Now that we have dodged another economic bullet in the U.S., with the gun once again loaded by the dysfunctional American legislative situation, we can now turn back to financial-planning fundamentals.
Today -- and over the next couple of weeks -- we will focus on the area of the Canadian economy responsible for the overwhelming majority of new jobs in the last decade. This is small and medium-sized businesses and startup enterprises.
The emphasis today will be on the basics of business structure and the options available to someone starting a commercial operation with an expectation of profit. (By the way, that's pretty close to the Canada Revenue Agency definition of a business).
In the next few weeks, we will talk about the taxation of different business structures and then succession, retirement and estate planning for business owners.
The general arrangements for business ownership can be:
1. sole proprietorship;
(If you are already looking at options such as a limited liability corporation, limited-liability partnership or corporate partnership, I expect you are already getting good accounting and legal advice, and I will therefore leave out those more sophisticated structures for now.)
If Robert starts a business and offers his services to others without incorporating, he is operating a proprietorship. This means any income or losses after expenses will show up on his individual personal tax return each calendar year.
The business needs to have good accounting records for all income and expense items, but this is attached to Robert's tax return on form T2125 -- Statement of Business or Professional Activities, and then the gross and net income is transferred to the regular tax return on line 135 to line 143, depending on the nature of the business.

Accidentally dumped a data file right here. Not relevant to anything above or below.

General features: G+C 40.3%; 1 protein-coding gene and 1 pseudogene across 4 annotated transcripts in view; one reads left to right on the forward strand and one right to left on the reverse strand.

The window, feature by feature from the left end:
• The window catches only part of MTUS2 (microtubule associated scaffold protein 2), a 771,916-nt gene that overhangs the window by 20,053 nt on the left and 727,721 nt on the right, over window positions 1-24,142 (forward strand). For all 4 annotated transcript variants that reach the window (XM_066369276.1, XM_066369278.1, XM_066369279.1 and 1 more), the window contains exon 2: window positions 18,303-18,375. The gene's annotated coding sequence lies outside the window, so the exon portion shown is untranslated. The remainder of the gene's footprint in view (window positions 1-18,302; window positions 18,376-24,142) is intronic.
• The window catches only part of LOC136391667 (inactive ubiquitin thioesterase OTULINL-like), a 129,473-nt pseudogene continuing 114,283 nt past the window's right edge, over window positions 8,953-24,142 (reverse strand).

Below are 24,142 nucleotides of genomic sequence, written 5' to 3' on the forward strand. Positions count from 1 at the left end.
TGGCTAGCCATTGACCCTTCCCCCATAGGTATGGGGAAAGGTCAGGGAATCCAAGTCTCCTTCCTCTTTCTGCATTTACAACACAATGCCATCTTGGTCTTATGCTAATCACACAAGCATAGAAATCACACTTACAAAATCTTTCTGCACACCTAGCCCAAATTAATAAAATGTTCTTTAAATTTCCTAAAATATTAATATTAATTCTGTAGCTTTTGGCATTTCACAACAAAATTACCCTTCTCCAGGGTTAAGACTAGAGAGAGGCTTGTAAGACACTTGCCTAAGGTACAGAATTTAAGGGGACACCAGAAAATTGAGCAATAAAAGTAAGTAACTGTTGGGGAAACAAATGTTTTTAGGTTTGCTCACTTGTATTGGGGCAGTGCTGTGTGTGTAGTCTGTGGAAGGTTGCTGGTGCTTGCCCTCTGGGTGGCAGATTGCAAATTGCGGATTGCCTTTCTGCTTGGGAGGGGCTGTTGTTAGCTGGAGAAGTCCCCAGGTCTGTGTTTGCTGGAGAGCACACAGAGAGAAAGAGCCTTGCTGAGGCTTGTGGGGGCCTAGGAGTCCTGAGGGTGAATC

Businesses can deduct legitimate expenses incurred for the purpose of earning income. If the business was a restaurant, for example, expenses would include salaries, rent and cost of food and supplies.
There may also be a deduction for capital-cost allowance (CCA) on capital property. These are items such as ovens, furniture, computers or other property that is used over a number of years. CCA is the acknowledgment these things wear out (depreciate) over time and will eventually have to be replaced. A business can take a tax deduction for this usage at a rate that varies between different CCA "classes," such as computers and software, motor vehicles, furniture and fixtures, and even buildings.
A partnership between individuals has the same tax treatment, except the individuals share and report the income and expenses proportionate to their ownership.
Proprietorships do not provide any liability protection in the case of debts, claims or lawsuits incurred by the business. Proprietorships are usually best suited to smaller operations, as attracting capital and employees may be challenging.
The key advantage to a proprietorship or partnership is tax losses incurred in the early years of the business can be deducted against the individual's income from other sources.
For example, say Robert started the business while still working full time, had $10,000 of revenue in the first year and $20,000 of expenses. He could claim a $10,000 tax deduction on his regular return.
As the business becomes profitable, incorporation often becomes more attractive. This has a cost, although an incorporated business will pay much less tax on its first $500,000 of net profit than an individual would pay.
Next week, we will explore the incorporation option, including how to arrange affairs so the shareholders will be eligible for their $800,000 lifetime capital-gains exemption, on the future sale of their shares of a Canadian-controlled private corporation.
David Christianson, BA, CFP, R.F.P., TEP, is a financial planner and adviser with Christianson Wealth Advisors, a vice-president with National Bank Financial Wealth Management, and author of the book Managing the Bull, A No-Nonsense Guide to Personal Finance.